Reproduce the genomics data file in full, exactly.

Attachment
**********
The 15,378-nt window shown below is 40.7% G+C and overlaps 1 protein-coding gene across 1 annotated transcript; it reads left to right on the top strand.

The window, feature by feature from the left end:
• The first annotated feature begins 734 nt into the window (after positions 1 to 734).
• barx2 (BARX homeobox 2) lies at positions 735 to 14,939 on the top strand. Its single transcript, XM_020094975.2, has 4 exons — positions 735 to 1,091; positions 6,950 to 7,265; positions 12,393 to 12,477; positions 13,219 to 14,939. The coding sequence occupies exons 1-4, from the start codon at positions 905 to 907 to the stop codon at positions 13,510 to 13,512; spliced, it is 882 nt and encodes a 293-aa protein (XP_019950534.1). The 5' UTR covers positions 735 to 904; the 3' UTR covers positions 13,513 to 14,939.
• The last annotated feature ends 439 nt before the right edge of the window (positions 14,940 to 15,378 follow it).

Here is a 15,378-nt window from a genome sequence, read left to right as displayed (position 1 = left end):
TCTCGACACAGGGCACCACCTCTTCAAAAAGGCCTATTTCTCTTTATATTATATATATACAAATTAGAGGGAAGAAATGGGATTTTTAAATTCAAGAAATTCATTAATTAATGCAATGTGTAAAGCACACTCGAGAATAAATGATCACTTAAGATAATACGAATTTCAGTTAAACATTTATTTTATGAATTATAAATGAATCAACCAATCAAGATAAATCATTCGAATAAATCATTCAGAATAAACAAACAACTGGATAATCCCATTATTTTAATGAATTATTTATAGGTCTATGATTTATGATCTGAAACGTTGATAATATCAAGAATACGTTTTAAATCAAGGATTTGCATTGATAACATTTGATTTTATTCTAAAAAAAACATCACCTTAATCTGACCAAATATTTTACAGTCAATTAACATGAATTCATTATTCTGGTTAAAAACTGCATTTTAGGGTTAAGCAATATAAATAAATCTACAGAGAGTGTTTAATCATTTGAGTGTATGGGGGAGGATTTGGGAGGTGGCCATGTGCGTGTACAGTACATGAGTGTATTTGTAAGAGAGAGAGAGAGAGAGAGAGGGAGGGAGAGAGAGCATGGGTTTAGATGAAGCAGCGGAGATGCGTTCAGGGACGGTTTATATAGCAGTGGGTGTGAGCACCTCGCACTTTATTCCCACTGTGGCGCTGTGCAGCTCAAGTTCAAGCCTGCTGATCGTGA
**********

The 15,378-nt window shown below is 40.7% G+C and overlaps 1 protein-coding gene across 1 annotated transcript; it reads left to right on the top strand.

The window, feature by feature from the left end:
• The first annotated feature begins 734 nt into the window (after positions 1 to 734).
• barx2 (BARX homeobox 2) lies at positions 735 to 14,939 on the top strand. Its single transcript, XM_020094975.2, has 4 exons — positions 735 to 1,091; positions 6,950 to 7,265; positions 12,393 to 12,477; positions 13,219 to 14,939. The coding sequence occupies exons 1-4, from the start codon at positions 905 to 907 to the stop codon at positions 13,510 to 13,512; spliced, it is 882 nt and encodes a 293-aa protein (XP_019950534.1). The 5' UTR covers positions 735 to 904; the 3' UTR covers positions 13,513 to 14,939.
• The last annotated feature ends 439 nt before the right edge of the window (positions 14,940 to 15,378 follow it).

Here is a 15,378-nt window from a genome sequence, read left to right as displayed (position 1 = left end):
TCTCGACACAGGGCACCACCTCTTCAAAAAGGCCTATTTCTCTTTATATTATATATATACAAATTAGAGGGAAGAAATGGGATTTTTAAATTCAAGAAATTCATTAATTAATGCAATGTGTAAAGCACACTCGAGAATAAATGATCACTTAAGATAATACGAATTTCAGTTAAACATTTATTTTATGAATTATAAATGAATCAACCAATCAAGATAAATCATTCGAATAAATCATTCAGAATAAACAAACAACTGGATAATCCCATTATTTTAATGAATTATTTATAGGTCTATGATTTATGATCTGAAACGTTGATAATATCAAGAATACGTTTTAAATCAAGGATTTGCATTGATAACATTTGATTTTATTCTAAAAAAAACATCACCTTAATCTGACCAAATATTTTACAGTCAATTAACATGAATTCATTATTCTGGTTAAAAACTGCATTTTAGGGTTAAGCAATATAAATAAATCTACAGAGAGTGTTTAATCATTTGAGTGTATGGGGGAGGATTTGGGAGGTGGCCATGTGCGTGTACAGTACATGAGTGTATTTGTAAGAGAGAGAGAGAGAGAGAGAGGGAGGGAGAGAGAGCATGGGTTTAGATGAAGCAGCGGAGATGCGTTCAGGGACGGTTTATATAGCAGTGGGTGTGAGCACCTCGCACTTTATTCCCACTGTGGCGCTGTGCAGCTCAAGTTCAAGCCTGCTGATCGTGA